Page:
USA v. Blake Sullivan

Filing 2

Opinion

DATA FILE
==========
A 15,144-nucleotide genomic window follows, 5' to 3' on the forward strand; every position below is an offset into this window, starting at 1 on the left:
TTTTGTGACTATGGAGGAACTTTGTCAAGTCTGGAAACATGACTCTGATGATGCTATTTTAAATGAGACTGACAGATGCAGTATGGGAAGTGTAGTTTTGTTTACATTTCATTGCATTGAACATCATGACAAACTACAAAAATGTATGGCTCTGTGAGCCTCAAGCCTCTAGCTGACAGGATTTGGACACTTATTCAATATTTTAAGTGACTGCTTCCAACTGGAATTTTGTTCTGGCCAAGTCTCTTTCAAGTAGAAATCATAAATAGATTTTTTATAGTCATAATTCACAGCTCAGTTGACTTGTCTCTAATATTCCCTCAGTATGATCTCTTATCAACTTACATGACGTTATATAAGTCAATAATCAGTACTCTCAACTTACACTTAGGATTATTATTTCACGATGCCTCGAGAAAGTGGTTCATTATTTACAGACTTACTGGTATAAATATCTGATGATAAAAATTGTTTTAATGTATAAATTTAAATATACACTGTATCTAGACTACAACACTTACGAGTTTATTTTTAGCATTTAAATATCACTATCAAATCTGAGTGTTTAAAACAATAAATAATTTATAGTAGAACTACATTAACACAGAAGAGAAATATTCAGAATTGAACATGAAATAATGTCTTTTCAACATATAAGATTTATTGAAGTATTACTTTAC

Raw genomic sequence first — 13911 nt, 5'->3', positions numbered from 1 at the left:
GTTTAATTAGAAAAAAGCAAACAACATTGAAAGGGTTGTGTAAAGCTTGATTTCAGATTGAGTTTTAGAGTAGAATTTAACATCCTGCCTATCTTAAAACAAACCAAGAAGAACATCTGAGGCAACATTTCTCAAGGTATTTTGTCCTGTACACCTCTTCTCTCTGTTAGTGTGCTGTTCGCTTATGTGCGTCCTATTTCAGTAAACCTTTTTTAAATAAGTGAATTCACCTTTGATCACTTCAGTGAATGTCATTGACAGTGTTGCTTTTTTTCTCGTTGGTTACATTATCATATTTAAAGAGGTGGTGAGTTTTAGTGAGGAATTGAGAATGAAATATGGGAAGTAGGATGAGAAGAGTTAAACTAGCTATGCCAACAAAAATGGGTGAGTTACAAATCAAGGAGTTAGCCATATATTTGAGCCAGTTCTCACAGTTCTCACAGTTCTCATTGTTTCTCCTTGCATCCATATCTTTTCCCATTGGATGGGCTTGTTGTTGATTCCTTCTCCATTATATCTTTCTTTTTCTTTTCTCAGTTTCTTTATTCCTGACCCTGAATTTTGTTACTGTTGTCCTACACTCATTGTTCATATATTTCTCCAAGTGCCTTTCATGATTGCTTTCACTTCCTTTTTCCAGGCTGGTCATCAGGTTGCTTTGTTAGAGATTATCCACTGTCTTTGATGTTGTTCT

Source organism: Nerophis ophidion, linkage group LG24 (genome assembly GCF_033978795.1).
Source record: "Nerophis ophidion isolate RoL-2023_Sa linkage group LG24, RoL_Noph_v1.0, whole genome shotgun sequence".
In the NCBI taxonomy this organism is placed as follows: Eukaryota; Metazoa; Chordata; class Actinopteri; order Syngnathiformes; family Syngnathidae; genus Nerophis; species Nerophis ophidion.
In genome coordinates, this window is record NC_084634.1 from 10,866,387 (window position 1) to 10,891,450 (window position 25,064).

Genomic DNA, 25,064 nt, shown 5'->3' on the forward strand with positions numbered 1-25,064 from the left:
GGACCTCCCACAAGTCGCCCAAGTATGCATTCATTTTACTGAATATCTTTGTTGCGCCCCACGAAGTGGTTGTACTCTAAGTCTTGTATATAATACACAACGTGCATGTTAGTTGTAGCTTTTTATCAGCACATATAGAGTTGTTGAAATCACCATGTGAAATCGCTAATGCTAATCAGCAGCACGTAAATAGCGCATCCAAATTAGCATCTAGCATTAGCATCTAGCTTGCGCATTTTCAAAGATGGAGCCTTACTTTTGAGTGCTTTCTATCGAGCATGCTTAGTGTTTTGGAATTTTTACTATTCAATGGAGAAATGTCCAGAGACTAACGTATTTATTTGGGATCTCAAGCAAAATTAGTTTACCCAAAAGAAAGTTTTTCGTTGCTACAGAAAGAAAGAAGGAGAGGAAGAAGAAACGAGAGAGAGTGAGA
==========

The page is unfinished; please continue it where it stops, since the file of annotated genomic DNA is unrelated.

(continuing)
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NONPRECEDENTIAL DISPOSITION To be cited only in accordance with Fed. R. App. P. 32.1 United States Court of Appeals For the Seventh Circuit Chicago, Illinois 60604 Argued June 9, 2009 Decided June 15, 2009 Before WILLIAM J. BAUER, Circuit Judge RICHARD A. POSNER, Circuit Judge JOHN DANIEL TINDER, Circuit Judge No. 08-3168 UNITED STATES OF AMERICA, Plaintiff-Appellee, v. BLAKE SULLIVAN, Defendant-Appellant. Appeal from the United States District Court for the Southern District of Illinois. No. 4:02-cr-40030-JPG-001 J. Phil Gilbert Judge. ORDER Blake Sullivan challenges the term of reimprisonment imposed upon revocation of his supervised release. Because the term is not "plainly unreasonable," we affirm the judgment. Sullivan pleaded guilty to conspiring to manufacture methamphetamine, see 21 U.S.C. 846, 841(a)(1). The drug quantity triggered a statutory minimum of 120 months' imprisonment, see 21 U.S.C. 841(b)(1)(A), but at sentencing in October 2003 the government moved for a lower term because Sullivan had provided substantial assistance, see 18 U.S.C. 3553(e); U.S.S.G. 5K1.1. The district court sentenced Sullivan to 96 months' imprisonment and 5 years' supervised release. In February 2006, the district court granted the government's No. 08-3168 Page 2 motion to further reduce Sullivan's prison sentence, see FED. R. C RIM. P. 35(b)(2), and reduced the term by another 32 months. Sullivan began serving his term of supervised release in January 2007. But during the next year he admittedly used cocaine and methamphetamine, and in response the district court modified the conditions of his release and placed him in a residential drug treatment center. Sullivan, though, continued to use drugs and failed to participate in drug treatment as directed, and in July 2008 his probation officer petitioned the district court to revoke his supervised release. At the revocation hearing Sullivan admitted the allegations in the petition to revoke. The district court advised him that, given his Grade B violations and his criminal history category of III, the imprisonment range under the applicable policy statements was 8 to 14 months, see U.S.S.G. 7B1.4(a), though the statutory cap was 60 months. The government recommended a term at the high end of the range, but the district court decided to go further and take back the reduction Sullivan had received under Rule 35 by adding another 32 months to the 14 for a total of 46 months. The district court also imposed another two years of supervised release to follow Sullivan's term of reimprisonment. On appeal, Sullivan essentially makes one argument: that 46 months is an excessive term of reimprisonment. According to Sullivan, the term exceeds the maximum term allowed by law and was imposed without notice or sufficient explanation. Sullivan also contends that 46 months is unduly harsh when compared to other cases, and that it was error to impose new terms of imprisonment and supervised release with a combined length exceeding 60 months. Finally, Sullivan argues that the government's unsuccessful attempt to introduce evidence at the revocation hearing that he had committed further drug crimes not alleged in the petition to revoke contributed to his lengthy term of reimprisonment. The government argues that our review is limited to "plain error" because Sullivan did not voice an objection after the district court revoked his supervised release and pronounced the term of reimprisonment and the new term of supervised release. Language in United States v. Harvey, 232 F.3d 585, 587 (7th Cir. 2000), literally supports the government's argument, even though the Harvey panel went on to evaluate the defendant's term of reimprisonment, not for plain error, but under the "plainly unreasonable" standard found in 18 U.S.C. 3742(e)(4). That ambiguity aside, Harvey was decided before United States v. Booker, 543 U.S. 220 (2005). And we have since held, in the context of initial sentencing, that no further objection is necessary after a district judge has pronounced a term of confinement or supervision because insisting upon an objection "to preserve appellate review for reasonableness would create a trap for unwary defendants and saddle busy district courts with the burden of sitting through an objection--probably formulaic--in every criminal case." United States v. Castro-Juarez, 425 F.3d 430, 433-34 (7th Cir. 2005). Recently we have also noted that cases such as Harvey did not No. 08-3168 Page 3 differentiate between "objections" and "exceptions," which is a complaint after a judicial choice has been made. United States v. Bartlett, Nos. 08-1196, 08-1197, 08-1198, 2009 WL 1577688, at *8 (7th Cir. June 8, 2009) ("[T]he rules do not require a litigant to complain about a judicial choice after it has been made."). Thus, whether or not the defendant complained, we will review a prison term imposed upon revocation for reasonableness, and will uphold that term unless it is "plainly unreasonable." See United States v. Kizeart, 505 F.3d 672, 674 (7th Cir. 2007). Sullivan's 46-month term of reimprisonment does not exceed the maximum term allowed by law. Defense counsel acknowledges that the district court could have given Sullivan to up to 60 months because the conspiracy that resulted in the term of supervised release was a Class A felony, see 18 U.S.C. 3583(e)(3), 3559(a)(1); 21 U.S.C. 841(b)(1)(A)(viii). The court was also free to impose--as it did--a new term of supervised release to follow the term of reimprisonment, and given that Sullivan's underlying conviction was for a drug conspiracy under 846, the court could have imposed a lifetime term of supervised release after revocation. See 18 U.S.C. 3583(h); United States v. Jackson, 559 F.3d 368, 371 (5th Cir. 2009); United States v. VanHoose, 437 F.3d 497, 502 (6th Cir. 2006). Sullivan apparently thinks that the post-revocation terms of imprisonment and supervised release were limited by the length of his original term of supervised release and by the amount of time he served on his original sentence, but he simply fails to acknowledge 3583(h), which governs his case. Sullivan's term of reimprisonment is also consistent with Application Note 4 to U.S.S.G. 7B1.4. At all relevant times, Application Note 4 has given district courts the discretion to impose a term of reimprisonment above the advisory range where the defendant's original sentence was "the result of a downward departure (e.g., as a reward for substantial assistance)." U.S.S.G. 7B1.4, cmt. n. 4; see also United States v. Verkhoglyad, 516 F.3d 122, 129-30 (2d Cir. 2008); United States v. Bungar, 478 F.3d 540, 546 (3d Cir. 2007). Sullivan's contention that the district court was required to give him notice before imposing his term of reimprisonment is premised on a misunderstanding of the advisory nature of the Chapter Seven policy statements. We have held that a district court does not need to give prior notice before imposing a term beyond the advisory range. See United States v. McClanahan, 136 F.3d 1146, 1152 (7th Cir. 1998). Sullivan analogizes the addition of his Rule 35 sentence reduction to his term of reimprisonment as a "departure," which in years past required notice. But, as the government points out, the concept of "departures" has been made obsolete by United States v. Booker, 543 U.S. 220 (2005), and thus, even at initial sentencing, district courts no longer need to give notice that a prison term will exceed the guidelines range. See United States v. Walker, 447 F.3d 999, 1006 (7th Cir. 2006). No. 08-3168 Page 4 Also meritless is Sullivan's argument that the district court was obligated to give him a lengthier explanation to justify a 46-month term of reimprisonment. In selecting an appropriate prison term to follow revocation, the district court must consider the Chapter Seven policy statements as well as the factors set out in 18 U.S.C. 3553(a). See United States v. Neal, 512 F.3d 427, 438 (7th Cir. 2008). Here the district court satisfied its obligation under the policy statements and 3553(a). The court considered the applicable advisory range under U.S.S.G. 7B1.4, the nature of Sullivan's supervised-release violations, his substance abuse, and his history and characteristics, see United States v. Jackson, 549 F.3d 1115, 1117 (7th Cir. 2008); United States v. Pitre, 504 F.3d 657, 654-55 (7th Cir. 2007); United States v. George, 403 F.3d 470, 473 (7th Cir. 2005. Sullivan compares his term of reimprisonment to those received by his codefendant in the underlying offense and five other defendants in unrelated cases. But nothing is more common than for different defendants to receive different terms of imprisonment, see United States v. Gammicchia, 498 F.3d 467, 469 (7th Cir. 2007), so ticking off what others got is of no value to Sullivan. Finally, Sullivan takes issue with the government's attempt to introduce police reports indicating that he had been purchasing drugs shortly before the revocation hearing. He maintains that these reports led the district court to impose an excessive term of reimprisonment. At the revocation hearing, the government acknowledged that the drug buys recounted in these reports were not alleged in the petition to revoke, but the prosecutor asserted that the reports still would be helpful to the district court in deciding on a term of reimprisonment. Defense counsel objected to the reports, however, and the district court ruled that it was "not going to consider what hasn't been charged." Given that explicit ruling, there is no support for Sullivan's contention that the attempted introduction of the police reports affected the court's choice of term of reimprisonment. Thus, neither this argument nor any of Sullivan's other arguments demonstrate that his term of reimprisonment is "plainly unreasonable." Accordingly, we AFFIRM the judgment of the district court.